Friday, June 18, 2010

ECB must buy 'hundred of billions' of bonds to tame Europe's debt crisis

It's not the criminality of the ECB counterfeiters robbing wealth from the billions of people who hold euros which most sickens me, it is the corruption of language.

When Fitch Ratings say the ECB must purchase hundreds of millions of euros, it is a desecration of the word purchase, which implies that you are swapping some asset of value for another asset of value.

Whereas what the ECB is actually doing is moving a digital number from one computer memory slot to another, and in return getting enhanced promises from governments to rob their victims for the next few decades, via government bond repayments, and diluting the savings of these same victims by handing their wealth to the government via this electronic chicanery and its generation of currency handed to these miserable governments.

The whole thing is bizarre, and as Toby Baxendale notes at the Cobden Centre, these thieves only get away with this robbery because very few of these government victims know how the monetary system operates. If they did, then there would be instant revolution; which is why the process is kept so shrouded by the corruption of language itself.

So how does a corrupt entity, the EU state, bail itself out? I have no clue.

Let's change that headline to what it should really say:

'ECB must inflate the paper currency stock by printing up hundreds of billions of more new euro currency tickets'

Most people would still not realise what lay behind that, in the way that they have been fooled by 'quantitative easing', but if we are to even start tackling these swindlers, we must start using language truthfully and picking up on it where it is used dishonestly.

Though having said that, I'm sure the odd politician does occasionally tell the odd word of truth. But only by mistake.


Duric Aljosa said...

Do we need to modify our debt-based monetary system? Centralized money and centralized power represent a perfect example of a symbiotic pair, neither can exist without the other. Innovation is the main characteristic of decentralization, so if you'd like to be part of the change, here's one idea... alternative currency...

Local currency, complementary currency, alternative currency... ever heard of them? Maybe actual global economic crisis is the best time to start again from a different perspective: Crom Alternative Currency

Anonymous said...

I sometimes wish Labour had won the last British election. Then we could clearly have seen a left of centr govt inttently pursuing inflationary polices.

The result would have been disastrous as people like yourself and other tell us. But at the moment we now have a Tory govt that is talking tough (deficit reduction, cuts, savings). I agree it won't ultimately act that way and will probably end up side stepping default thru monetary and price inflation. But when the inflationary catastrophe comes market economics will get the blame because it was a Troy govt in power - fairly or unfairly.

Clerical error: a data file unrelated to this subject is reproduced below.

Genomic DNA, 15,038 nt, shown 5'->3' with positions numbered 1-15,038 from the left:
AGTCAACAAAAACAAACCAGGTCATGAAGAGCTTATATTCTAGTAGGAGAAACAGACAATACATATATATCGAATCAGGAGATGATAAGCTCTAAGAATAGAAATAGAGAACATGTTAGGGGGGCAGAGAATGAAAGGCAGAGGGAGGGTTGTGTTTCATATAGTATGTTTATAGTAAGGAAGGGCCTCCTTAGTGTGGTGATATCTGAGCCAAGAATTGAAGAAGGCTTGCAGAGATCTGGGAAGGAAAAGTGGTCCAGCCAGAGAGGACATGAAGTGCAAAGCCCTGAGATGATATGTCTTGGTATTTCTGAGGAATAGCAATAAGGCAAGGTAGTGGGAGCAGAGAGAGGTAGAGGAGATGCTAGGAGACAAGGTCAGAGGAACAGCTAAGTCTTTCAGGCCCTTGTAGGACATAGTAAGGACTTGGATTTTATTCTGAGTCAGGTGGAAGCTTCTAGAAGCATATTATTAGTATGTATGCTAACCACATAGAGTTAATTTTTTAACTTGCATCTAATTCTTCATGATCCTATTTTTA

A side issue: the other night on the BBC TV programmre Question Time Helenah Kennedy was on. They were debating the cuts announced so far. Y'know the ones that will slash GB's budgted deficit by £6b (current toal is circa £160bn). Then Helenna Kennedy turned to Chris Huhne, lambasted him for his part in this saying that (paraphrase) "I thought you were an economist. So how can you support this when you know it will destroy jobs". So now only Keynesians and their ilk are economist.

The other thing that made me groan was the Labour party guy (Hain I think) saying that no serious economist thinks Britain could end up like Greece. Really? Would that be the same economists who just 2 and a bit years ago were telling us that the economy was in excellent health after 10 years of Brown's careful management of the economy.

Jack Maturin said...

That would be the same economists.

You might want to check out the latest Lew Rockwell podcast in which Gerald Celente predicts that Britain will be the next Greece.

As to politics, I think this could be the death of all three major political parties.

None of them will escape from the blame for this, and we could see a wholesale restructuring, perhaps even a (hopefully bloodless) revolution of some kind, when the stimulus runs out and we get back to the second part of the recession, which they will try to escape from by currency printing.

Future historians will think we must have been mad.

'So, you're in a financial hole where either the people owing money are screwed, because of all the money they have to pay back, or all of the people they owe money to are screwed because the payers are going to default on their payments. And they tried to get out of this by running up a printing press? What were they on?'